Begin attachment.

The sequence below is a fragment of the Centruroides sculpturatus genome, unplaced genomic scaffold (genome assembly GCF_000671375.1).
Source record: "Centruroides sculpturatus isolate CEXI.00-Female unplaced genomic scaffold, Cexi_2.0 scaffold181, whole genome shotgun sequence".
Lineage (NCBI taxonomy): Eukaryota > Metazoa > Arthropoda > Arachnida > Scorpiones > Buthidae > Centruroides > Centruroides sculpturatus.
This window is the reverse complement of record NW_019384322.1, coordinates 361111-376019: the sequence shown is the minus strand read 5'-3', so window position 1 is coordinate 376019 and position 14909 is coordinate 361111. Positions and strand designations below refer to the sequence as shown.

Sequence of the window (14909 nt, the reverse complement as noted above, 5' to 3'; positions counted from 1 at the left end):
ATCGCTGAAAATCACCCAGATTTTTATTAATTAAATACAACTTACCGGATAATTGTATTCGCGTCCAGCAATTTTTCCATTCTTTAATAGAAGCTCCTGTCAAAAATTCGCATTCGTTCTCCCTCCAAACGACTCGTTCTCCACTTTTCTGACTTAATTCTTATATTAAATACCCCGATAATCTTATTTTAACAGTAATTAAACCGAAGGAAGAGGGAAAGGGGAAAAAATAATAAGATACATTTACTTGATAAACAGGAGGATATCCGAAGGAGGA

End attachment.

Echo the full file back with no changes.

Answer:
The sequence below is a fragment of the Centruroides sculpturatus genome, unplaced genomic scaffold (genome assembly GCF_000671375.1).
Source record: "Centruroides sculpturatus isolate CEXI.00-Female unplaced genomic scaffold, Cexi_2.0 scaffold181, whole genome shotgun sequence".
Lineage (NCBI taxonomy): Eukaryota > Metazoa > Arthropoda > Arachnida > Scorpiones > Buthidae > Centruroides > Centruroides sculpturatus.
This window is the reverse complement of record NW_019384322.1, coordinates 361111-376019: the sequence shown is the minus strand read 5'-3', so window position 1 is coordinate 376019 and position 14909 is coordinate 361111. Positions and strand designations below refer to the sequence as shown.

Sequence of the window (14909 nt, the reverse complement as noted above, 5' to 3'; positions counted from 1 at the left end):
ATCGCTGAAAATCACCCAGATTTTTATTAATTAAATACAACTTACCGGATAATTGTATTCGCGTCCAGCAATTTTTCCATTCTTTAATAGAAGCTCCTGTCAAAAATTCGCATTCGTTCTCCCTCCAAACGACTCGTTCTCCACTTTTCTGACTTAATTCTTATATTAAATACCCCGATAATCTTATTTTAACAGTAATTAAACCGAAGGAAGAGGGAAAGGGGAAAAAATAATAAGATACATTTACTTGATAAACAGGAGGATATCCGAAGGAGGA